Meet James Train, who shares his journey from International Athlete to British Canoeing Level 3 Coach.
To begin with, this was at my local club and mainly involved introducing new people to paddling through Bell Boats and Open Canoes. To help broaden my coaching, I also assisted more experienced coaches at a recreational club that ran 6 week introductions to paddlesport for juniors. As somebody that was very much a competition paddler, this massively took me out of my comfort zone but was a great experience that allowed me to learn lots of new coaching skills and experience lots of different types of boats. During 2015, I began to do some coaching with athletes in the Olympic Development Programme, which led me to being employed by British Canoeing as a Canoe Technical Coach in November 2015. In the last year, I have been working through the British Canoeing Level 3 and passed my final assessment in September 2016.
My Level 3 Core training was run at Lee Valley and was a mix of competition and recreational paddlers. I always find it interesting to see the differences in coaching different disciplines of canoeing and the different challenges that coaches face so I was personally happy that there was a mix of coaches on my Level 3 Core Training. During the Level 3 Core Training, we really expanded on the British Canoeing Level 2 in relation to coaching styles, learning preferences and how to create tasks and environments where people can learn more effectively. For me, this was hugely beneficial as at the level I coach, any tool that can help facilitate better learning and affect change is like gold dust. The Discipline Specific Training was a really interesting course where we had time to unpick our technical knowledge and see whether we really did understand our technical templates but also reflected on how we could coach aspects of our technical templates more effectively. By doing this, I now have the confidence to coach through questions and reflection with my athletes and enjoy the challenge of creating an environment where athletes are confident to ask questions back and really develop their understanding.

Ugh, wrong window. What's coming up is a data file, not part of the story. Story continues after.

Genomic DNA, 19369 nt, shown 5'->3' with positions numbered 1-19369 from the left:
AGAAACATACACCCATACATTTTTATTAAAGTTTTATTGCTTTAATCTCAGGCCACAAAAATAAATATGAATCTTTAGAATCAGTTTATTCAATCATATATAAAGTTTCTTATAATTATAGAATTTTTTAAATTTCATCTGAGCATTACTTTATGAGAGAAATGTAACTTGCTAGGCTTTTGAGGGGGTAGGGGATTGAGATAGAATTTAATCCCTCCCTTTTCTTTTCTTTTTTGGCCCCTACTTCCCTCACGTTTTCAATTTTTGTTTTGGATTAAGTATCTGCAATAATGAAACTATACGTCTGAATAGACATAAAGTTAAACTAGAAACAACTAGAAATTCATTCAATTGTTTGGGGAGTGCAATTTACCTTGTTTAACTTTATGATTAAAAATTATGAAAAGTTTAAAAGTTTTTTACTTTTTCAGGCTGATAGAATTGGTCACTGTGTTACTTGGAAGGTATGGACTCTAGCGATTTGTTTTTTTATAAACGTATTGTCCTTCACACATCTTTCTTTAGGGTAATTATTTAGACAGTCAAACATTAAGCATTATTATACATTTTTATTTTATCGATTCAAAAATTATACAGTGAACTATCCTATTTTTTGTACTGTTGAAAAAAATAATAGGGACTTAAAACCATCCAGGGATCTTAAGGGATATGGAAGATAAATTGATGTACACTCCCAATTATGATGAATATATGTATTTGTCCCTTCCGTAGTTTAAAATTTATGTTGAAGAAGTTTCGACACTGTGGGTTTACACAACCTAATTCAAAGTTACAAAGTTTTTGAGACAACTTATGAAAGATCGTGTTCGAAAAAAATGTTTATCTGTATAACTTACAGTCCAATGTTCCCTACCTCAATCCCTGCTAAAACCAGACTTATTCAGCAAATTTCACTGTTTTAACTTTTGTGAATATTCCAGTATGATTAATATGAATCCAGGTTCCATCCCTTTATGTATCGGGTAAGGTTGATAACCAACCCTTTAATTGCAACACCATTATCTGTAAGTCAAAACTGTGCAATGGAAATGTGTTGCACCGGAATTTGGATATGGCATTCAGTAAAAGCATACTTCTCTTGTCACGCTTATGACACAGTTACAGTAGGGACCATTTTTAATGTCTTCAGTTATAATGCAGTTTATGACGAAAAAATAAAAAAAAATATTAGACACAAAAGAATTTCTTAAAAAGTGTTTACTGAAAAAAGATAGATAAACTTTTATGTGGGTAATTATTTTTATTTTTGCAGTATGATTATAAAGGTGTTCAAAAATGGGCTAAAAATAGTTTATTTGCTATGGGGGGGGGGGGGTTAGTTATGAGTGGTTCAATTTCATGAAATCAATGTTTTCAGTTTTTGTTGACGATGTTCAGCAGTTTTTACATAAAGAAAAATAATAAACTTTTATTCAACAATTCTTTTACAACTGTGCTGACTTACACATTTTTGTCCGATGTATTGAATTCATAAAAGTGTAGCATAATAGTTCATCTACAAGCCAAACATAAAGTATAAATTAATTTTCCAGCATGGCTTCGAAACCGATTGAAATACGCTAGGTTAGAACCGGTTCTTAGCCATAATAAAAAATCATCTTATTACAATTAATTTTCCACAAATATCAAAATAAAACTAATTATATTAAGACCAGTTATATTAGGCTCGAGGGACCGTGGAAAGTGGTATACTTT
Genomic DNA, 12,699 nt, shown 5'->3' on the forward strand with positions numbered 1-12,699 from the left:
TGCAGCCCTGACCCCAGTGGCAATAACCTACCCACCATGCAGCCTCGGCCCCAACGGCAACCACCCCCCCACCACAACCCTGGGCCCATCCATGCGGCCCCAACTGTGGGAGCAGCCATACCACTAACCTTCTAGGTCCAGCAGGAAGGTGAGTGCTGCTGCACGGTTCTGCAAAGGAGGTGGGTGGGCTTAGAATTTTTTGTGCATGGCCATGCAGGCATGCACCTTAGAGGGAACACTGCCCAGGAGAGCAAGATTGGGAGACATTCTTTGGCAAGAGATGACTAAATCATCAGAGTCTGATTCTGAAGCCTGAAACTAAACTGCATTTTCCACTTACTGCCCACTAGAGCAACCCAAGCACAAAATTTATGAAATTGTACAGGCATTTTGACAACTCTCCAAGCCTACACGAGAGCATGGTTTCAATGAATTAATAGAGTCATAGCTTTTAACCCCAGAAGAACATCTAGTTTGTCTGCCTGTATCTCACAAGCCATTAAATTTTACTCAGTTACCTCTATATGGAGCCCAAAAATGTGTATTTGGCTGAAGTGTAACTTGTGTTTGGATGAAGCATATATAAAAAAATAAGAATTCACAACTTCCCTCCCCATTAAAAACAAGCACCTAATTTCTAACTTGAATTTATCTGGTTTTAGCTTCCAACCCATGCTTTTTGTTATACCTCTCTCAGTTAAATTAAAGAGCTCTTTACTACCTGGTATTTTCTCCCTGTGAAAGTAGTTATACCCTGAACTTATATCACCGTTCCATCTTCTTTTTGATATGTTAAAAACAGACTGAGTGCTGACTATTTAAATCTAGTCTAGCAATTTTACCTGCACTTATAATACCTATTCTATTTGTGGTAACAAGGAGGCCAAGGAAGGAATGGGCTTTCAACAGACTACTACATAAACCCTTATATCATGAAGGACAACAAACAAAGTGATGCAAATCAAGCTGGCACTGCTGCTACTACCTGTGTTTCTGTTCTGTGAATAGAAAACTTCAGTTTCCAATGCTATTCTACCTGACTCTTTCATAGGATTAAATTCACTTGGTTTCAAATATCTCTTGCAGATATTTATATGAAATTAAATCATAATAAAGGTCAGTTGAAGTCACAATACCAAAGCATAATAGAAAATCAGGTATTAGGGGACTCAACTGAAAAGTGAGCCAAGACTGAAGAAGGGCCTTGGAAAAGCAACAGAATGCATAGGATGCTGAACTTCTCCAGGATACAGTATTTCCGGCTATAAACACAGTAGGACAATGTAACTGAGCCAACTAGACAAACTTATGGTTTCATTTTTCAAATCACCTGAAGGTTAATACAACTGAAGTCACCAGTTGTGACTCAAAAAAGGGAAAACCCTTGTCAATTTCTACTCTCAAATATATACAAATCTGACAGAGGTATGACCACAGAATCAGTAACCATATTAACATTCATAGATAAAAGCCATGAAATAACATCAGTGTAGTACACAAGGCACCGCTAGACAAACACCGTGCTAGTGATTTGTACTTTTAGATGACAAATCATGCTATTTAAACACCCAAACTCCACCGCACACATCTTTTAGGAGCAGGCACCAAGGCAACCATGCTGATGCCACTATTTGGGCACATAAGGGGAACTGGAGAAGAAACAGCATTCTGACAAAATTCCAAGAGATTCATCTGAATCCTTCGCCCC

There is definitely an aspect of unpicking your technical template within the British Canoeing Level 3 but for me, the main areas of impact have been on how I coach, understanding why I coach in certain ways and working out what I need to develop to make my coaching more effective. As a former international athlete, I have a good knowledge of areas such as technical and tactical and from other qualifications, also have good knowledge of strength and conditioning and planning principles. For me, the course did not hugely challenge my knowledge in these areas but I still believe that it was really useful to unpick different ideas and have the opportunity to clarify my beliefs in these areas. The British Canoeing Level 3 Course challenged me to unpick what I believe is important and has helped me to develop my own coaching philosophy. I believe that the British Canoeing Level 3 course has hugely improved my skills as a coach and has allowed me to be much more effective in how I impart my knowledge to athletes.